Wave equation analysis is a numerical method of analysis for the behavior of driven foundation piles. It predicts the pile capacity versus blow count relationship (bearing graph) and pile driving stress. The model mathematically represents the pile driving hammer and all its accessories (ram, cap, and cap block), as well as the pile, as a series of lumped masses and springs in a one-dimensional analysis. The soil response for each pile segment is modeled as viscoelastic-plastic. The method was first developed in the 1950s by E.A. Smith of the Raymond Pile Driving Company.
In numerical analysis, a numerical method is a mathematical tool designed to solve numerical problems. The implementation of a numerical method with an appropriate convergence check in a programming language is called a numerical algorithm.
A deep foundation is a type of foundation that transfers building loads to the earth farther down from the surface than a shallow foundation does to a subsurface layer or a range of depths.
A pile driver is a device used to drive piles (poles) into soil to provide foundation support for buildings or other structures. The term is also used in reference to members of the construction crew that work with pile-driving rigs.
Wave equation analysis of piles has seen many improvements since the 1950s such as including a thermodynamic diesel hammer model and residual stress. Commercial software packages (such as AllWave-PDP and GRLWEAP) are now available to perform the analysis.
One of the principal uses of this method is the performance of a driveability analysis to select the parameters for safe pile installation, including recommendations on cushion stiffness, hammer stroke and other driving system parameters that optimize blow counts and pile stresses during pile driving. For example, when a soft or hard layer causes excessive stresses or unacceptable blow counts.
Geotechnical engineering is the branch of civil engineering concerned with the engineering behavior of earth materials. Geotechnical engineering is important in civil engineering, but also has applications in military, mining, petroleum and other engineering disciplines that are concerned with construction occurring on the surface or within the ground. Geotechnical engineering uses principles of soil mechanics and rock mechanics to investigate subsurface conditions and materials; determine the relevant physical/mechanical and chemical properties of these materials; evaluate stability of natural slopes and man-made soil deposits; assess risks posed by site conditions; design earthworks and structure foundations; and monitor site conditions, earthwork and foundation construction.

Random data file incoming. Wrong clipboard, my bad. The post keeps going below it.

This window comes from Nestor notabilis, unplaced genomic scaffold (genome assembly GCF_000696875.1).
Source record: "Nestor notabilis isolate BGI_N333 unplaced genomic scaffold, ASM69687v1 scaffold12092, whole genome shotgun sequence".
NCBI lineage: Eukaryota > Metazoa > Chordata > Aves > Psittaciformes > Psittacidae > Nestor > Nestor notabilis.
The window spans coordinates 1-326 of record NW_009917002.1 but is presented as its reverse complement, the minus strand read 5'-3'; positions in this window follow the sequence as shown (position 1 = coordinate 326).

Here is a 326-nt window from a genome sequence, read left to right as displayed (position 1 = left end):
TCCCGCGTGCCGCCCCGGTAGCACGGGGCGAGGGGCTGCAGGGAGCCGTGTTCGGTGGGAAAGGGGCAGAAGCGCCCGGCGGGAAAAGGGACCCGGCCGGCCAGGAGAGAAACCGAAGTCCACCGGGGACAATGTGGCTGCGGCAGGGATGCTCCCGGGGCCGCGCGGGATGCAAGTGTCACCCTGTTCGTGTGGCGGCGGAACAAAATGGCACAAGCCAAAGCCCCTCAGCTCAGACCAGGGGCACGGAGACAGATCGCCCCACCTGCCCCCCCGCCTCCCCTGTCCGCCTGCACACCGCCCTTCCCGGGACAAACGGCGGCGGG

In engineering, applied mathematics, and physics, the Buckingham π theorem is a key theorem in dimensional analysis. It is a formalization of Rayleigh's method of dimensional analysis. Loosely, the theorem states that if there is a physically meaningful equation involving a certain number n of physical variables, then the original equation can be rewritten in terms of a set of p = n − k dimensionless parameters π1, π2, ..., πp constructed from the original variables.
Computational fluid dynamics (CFD) is a branch of fluid mechanics that uses numerical analysis and data structures to analyze and solve problems that involve fluid flows. Computers are used to perform the calculations required to simulate the free-stream flow of the fluid, and the interaction of the fluid with surfaces defined by boundary conditions. With high-speed supercomputers, better solutions can be achieved, and are often required to solve the largest and most complex problems. Ongoing research yields software that improves the accuracy and speed of complex simulation scenarios such as transonic or turbulent flows. Initial validation of such software is typically performed using experimental apparatus such as wind tunnels. In addition, previously performed analytical or empirical analysis of a particular problem can be used for comparison. A final validation is often performed using full-scale testing, such as flight tests.
Computer simulation is the reproduction of the behavior of a system using a computer to simulate the outcomes of a mathematical model associated with said system. Since they allow to check the reliability of chosen mathematical models, computer simulations have become a useful tool for the mathematical modeling of many natural systems in physics, astrophysics, climatology, chemistry, biology and manufacturing, human systems in economics, psychology, social science, health care and engineering. Simulation of a system is represented as the running of the system's model. It can be used to explore and gain new insights into new technology and to estimate the performance of systems too complex for analytical solutions.
Solid mechanics also known as Mechanics of solids is the branch of continuum mechanics that studies the behavior of solid materials, especially their motion and deformation under the action of forces, temperature changes, phase changes, and other external or internal agents.
In statistical modeling, regression analysis is a set of statistical processes for estimating the relationships among variables. It includes many techniques for modeling and analyzing several variables, when the focus is on the relationship between a dependent variable and one or more independent variables. More specifically, regression analysis helps one understand how the typical value of the dependent variable changes when any one of the independent variables is varied, while the other independent variables are held fixed.